Fragments from the Exile

The history of exile is an endless story, experiencing one of its climaxes right now and in our immediate vicinity. Under the curatorial eye of film critic Diana Nenadić, the side program Fragments from the Exile will provide a small overview of the responses of renowned European directors to the diverse aspects of this implacable phenomenon affected by the current historical moment.


Zagreb Film Festival and CROSOL present the film program Fragments of the Exile on the occasion of Croatia’s presidency of the EU Council.

Migrations, refugees and global inequalities greatly determine today’s Europe. Our continent has become one of the most attractive continents for living on Earth due to the social model of governing in which efforts are being made, somewhere more successfully, somewhere less, for the protection of human rights, strengthening of the rule of law, lessening of socioeconomic inequalities and sustainable development.

It is therefore not surprising that people fleeing war, conflict, poverty or corruption choose Europe as their new haven. At the same time, refugees/migrants often do not have safe and controlled alternatives on their way to Europe, have to rely on smugglers and risk their lives. Upon arrival to the EU, many refugees/migrants are not treated as equal citizens, often not even as humans.

The cause of migrations/fleeing is inequality among people and communities on our planet. The seemingly simple and effective “solutions” of closing borders to migrants are unsustainable in the long run. As is the case with raising awareness about the existence of climate change and the need to invest more in combat them, it is equally important to strengthen the policies of migration management so people don’t have to pay with their lives.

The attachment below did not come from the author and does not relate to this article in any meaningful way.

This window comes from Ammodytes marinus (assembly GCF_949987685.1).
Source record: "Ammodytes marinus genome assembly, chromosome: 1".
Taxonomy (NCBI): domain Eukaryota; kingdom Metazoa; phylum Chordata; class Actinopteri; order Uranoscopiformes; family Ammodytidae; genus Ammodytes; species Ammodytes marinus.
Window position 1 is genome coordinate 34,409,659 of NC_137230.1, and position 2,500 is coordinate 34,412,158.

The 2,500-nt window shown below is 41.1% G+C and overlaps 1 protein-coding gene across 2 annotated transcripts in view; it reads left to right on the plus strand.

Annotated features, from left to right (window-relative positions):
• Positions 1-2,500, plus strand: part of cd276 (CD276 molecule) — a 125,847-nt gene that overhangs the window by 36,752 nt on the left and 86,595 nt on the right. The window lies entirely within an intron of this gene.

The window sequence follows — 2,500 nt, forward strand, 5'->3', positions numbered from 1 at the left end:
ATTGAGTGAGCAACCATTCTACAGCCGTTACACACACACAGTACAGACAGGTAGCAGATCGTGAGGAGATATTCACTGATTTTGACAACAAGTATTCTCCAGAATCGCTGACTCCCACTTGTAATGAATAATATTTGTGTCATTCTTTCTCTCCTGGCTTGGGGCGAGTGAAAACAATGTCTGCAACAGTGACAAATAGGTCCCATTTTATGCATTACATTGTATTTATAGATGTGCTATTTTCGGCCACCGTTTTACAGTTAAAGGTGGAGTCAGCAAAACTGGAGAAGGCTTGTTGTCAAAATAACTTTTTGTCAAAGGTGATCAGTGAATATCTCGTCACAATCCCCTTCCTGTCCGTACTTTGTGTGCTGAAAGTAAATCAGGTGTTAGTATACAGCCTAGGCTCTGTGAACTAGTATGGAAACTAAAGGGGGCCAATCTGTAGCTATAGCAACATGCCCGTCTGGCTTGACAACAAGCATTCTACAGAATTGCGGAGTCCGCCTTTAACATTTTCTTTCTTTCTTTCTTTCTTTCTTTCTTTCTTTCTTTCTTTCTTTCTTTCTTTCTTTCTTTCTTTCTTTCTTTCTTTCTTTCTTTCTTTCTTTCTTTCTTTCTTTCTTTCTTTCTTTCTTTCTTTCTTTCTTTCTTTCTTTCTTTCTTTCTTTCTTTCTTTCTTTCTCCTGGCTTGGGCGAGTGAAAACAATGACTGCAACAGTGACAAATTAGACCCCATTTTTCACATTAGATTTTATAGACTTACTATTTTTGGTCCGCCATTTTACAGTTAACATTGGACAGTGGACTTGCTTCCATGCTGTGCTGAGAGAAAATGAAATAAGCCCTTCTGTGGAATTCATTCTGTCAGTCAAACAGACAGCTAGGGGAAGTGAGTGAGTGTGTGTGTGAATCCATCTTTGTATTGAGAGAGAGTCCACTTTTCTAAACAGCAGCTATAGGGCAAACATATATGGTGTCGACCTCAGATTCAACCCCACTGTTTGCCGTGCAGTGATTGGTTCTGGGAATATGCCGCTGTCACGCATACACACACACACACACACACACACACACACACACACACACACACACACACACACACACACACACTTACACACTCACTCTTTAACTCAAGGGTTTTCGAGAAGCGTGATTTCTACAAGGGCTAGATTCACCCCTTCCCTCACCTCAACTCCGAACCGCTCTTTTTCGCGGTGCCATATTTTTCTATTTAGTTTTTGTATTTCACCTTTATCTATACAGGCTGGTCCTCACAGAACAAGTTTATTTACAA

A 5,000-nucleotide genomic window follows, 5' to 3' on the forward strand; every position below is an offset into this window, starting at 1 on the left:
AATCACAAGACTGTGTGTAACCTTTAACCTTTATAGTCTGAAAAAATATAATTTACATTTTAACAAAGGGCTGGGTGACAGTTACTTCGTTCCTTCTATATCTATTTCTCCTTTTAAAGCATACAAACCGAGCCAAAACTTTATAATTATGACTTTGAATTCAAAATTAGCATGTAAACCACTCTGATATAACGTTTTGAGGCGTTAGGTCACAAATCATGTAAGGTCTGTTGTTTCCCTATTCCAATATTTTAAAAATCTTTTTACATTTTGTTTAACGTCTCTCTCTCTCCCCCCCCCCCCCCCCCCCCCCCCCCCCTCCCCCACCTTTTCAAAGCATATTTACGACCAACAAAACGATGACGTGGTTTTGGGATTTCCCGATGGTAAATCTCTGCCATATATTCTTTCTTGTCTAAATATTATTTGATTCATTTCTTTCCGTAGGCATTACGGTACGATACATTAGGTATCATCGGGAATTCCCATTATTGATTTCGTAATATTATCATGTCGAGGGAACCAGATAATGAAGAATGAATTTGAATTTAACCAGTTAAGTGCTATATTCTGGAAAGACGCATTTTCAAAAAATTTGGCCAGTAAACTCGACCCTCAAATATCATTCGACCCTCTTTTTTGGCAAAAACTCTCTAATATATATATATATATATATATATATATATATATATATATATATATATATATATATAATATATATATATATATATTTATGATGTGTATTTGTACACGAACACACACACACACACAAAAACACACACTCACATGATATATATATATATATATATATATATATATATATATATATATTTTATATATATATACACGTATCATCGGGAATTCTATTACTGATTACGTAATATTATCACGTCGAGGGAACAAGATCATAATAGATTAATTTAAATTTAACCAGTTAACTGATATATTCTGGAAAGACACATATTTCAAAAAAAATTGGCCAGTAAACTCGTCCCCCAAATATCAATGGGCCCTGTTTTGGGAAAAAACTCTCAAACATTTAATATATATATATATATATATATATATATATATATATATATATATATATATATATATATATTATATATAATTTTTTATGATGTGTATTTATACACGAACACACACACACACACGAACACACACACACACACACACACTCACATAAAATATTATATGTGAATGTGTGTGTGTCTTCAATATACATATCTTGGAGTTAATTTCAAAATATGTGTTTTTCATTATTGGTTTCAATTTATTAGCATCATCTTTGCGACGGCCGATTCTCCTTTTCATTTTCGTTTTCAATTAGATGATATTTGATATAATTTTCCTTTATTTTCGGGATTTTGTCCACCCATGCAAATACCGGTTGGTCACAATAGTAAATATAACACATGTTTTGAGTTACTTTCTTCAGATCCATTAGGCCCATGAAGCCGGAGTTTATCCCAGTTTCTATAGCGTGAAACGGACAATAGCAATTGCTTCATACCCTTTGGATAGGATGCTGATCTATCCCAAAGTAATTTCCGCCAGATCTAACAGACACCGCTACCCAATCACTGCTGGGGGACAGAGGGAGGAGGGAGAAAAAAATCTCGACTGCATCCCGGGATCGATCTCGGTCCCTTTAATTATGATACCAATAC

Inequalities are not just present in the relationship towards refugees/migrants, but also in the huge economic differences between different communities, which is further deepened by uncontrolled exploitation of our planet’s resources, as well as the exploitation of workers.

Those are all the challenges to which the European Union — with its privileged position in the world and its large resources — can find answers. The presidency enables us to put some of these important topics on the leaders of member states’ agenda and find solutions.

Aside from politicians, these topics should also be addressed by the citizens from civil society organizations who have proposed their presidency priorities to the EU politicians. More information about the Croatian presidency of the EU Council and the presidency priorities can be found at: